Floyd Landis' admission late Wednesday that he had indeed doped and his implication that other racers did too sent shock waves throughout the cycling world Thursday -- including in Utah.
Landis, who was stripped of his 2006 Tour de France win after testing positive for high amounts of testosterone, admitted late Wednesday he doped and accused several other racers and former teammates of using illegal means as well to enhance their performances.
Among those he accused are seven-time Tour de France winner Lance Armstrong and fellow Americans George Hincapie, Rowland Hall graduate Levi Leipheimer and Salt Lake City native David Zabriskie.
Leipheimer's coach, Max Testa, denied any knowledge of any doping practices by his rider and expressed surprise in the timing of Landis' announcement.
"I have worked with Levi for four years and he is one of the last persons I'd think of would do something like that," he said. "Most medical things are discussed between the team managers and medical staff for the teams, but Levi never talked about anything like that. He has a very strong work ethic and is one of the hardest training guys I know."
Landis outlined a doping program that involved the U.S. Postal Service team from 2002-2005, a time in which Landis rode in support of Armstrong.
Zabriskie was involved on the team from 2001 to 2005 while Leipheimer was a team member from 2000-01 and Hincapie was on the team from 1997-2007.
Many of the racers implicated in the doping scheme have denied the allegations, which have come to light during one of the premier races on the American calendar, the Tour of California.
Armstrong denied any wrongdoing when he met with reporters outside of his team bus Thursday.
"With regards to specific allegations, the specific claims, they're not even worth getting into it," Armstrong said in a report filed by cycling magazine VeloNews . "I'm not going to waste my time or your time."
Testa, who works out of The Orthopedic Specialty Hospital in Murray and has been involved in cycling for more than 20 years as a sports medicine and exercise physiologist, and has served as a physician for USA Cycling, expressed surprise at the riders Landis implicated.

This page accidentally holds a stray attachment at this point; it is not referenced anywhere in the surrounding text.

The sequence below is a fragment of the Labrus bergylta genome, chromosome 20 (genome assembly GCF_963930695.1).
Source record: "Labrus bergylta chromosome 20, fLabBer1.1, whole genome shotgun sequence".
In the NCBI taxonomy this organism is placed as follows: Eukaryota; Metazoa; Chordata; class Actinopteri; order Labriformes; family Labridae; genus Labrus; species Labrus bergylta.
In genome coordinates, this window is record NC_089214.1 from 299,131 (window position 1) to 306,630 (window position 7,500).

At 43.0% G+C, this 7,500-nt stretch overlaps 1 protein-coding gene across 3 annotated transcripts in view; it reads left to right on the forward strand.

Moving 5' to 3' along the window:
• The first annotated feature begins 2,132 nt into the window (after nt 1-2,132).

"George, Levi, Zabriskie, these are all good guys," Testa said. "You can never know in sports and there are surprises, but they are all solid people. It's not like they just came onto the scene. All were good juniors and have been consistent athletes the last 10 years."
Leipheimer is the three-time defending champion of the Tour of California. Zabriskie currently leads the race, which concludes Sunday. He now rides for the Garmin-Transitions team, which formed in 2008 and has a reputation for being outspoken in support of clean racing.
Team manager Jonathan Vaughters gave Zabriskie support in an interview with Cyclingnews Thursday.
"He can win this race with clear conscience and an open heart, and I think he will," Vaughters said.
In e-mails to cycling officials, Landis said he hired physiologist Dr. Allen Lim in 2005 and that Lim helped prepare Landis and Leipheimer for blood transfusions.
Testa was on his way to the Tour of California on Thursday morning and said he hadn't had time to read many of the reports.
"Cycling is a great sport but there are surprises," Testa said. "It's tough to comment on now until we know more, but my mentality is Levi is a good guy and has been very outspoken against drugs. It would be hard to picture him being involved."
Landis won the Tour of California in 2006, prior to his now infamous Tour de France race. Landis consistently has maintained his innocence throughout an arbitration process after he tested positive for doping. Following a two-year suspension, he returned to racing in 2009 as a member of Rock Racing an then joined the OUCH Pro Cycling Team. He finished 23rd in the 2009 Tour of California and 24th in the Tour of Utah.
"It will be interesting to see what happens in the next few hours," Testa said. "It is a surprise to me, the timing of what Floyd is saying. Why does he want to put the whole cycling world in such a bad light right now? For a long time I thought he was innocent. He seemed like a good guy. There is a lot to digest now and it's hard to figure it all out what is the truth with him switching directions."
Travis Tygart, the CEO of the United States Anti-Doping Agency, released a statement Thursday morning in which he said he wouldn't comment on the "substance of any doping investigation."
"It is important to re-emphasize USADA's position that all athletes are innocent until and unless proven otherwise through the established legal process," he said. "Attempts to sensationalize or exploit either the process or the athletes are a disservice to fair play, due process and to those who love clean sport."
Lim, the physiologist identified by Landis in the supposed doping scheme, worked with Vaughters on the Slipstream Sports team following Landis' positive drug test in 2006. He left in 2009 to join the supporting cast for Armstrong's RadioShack team.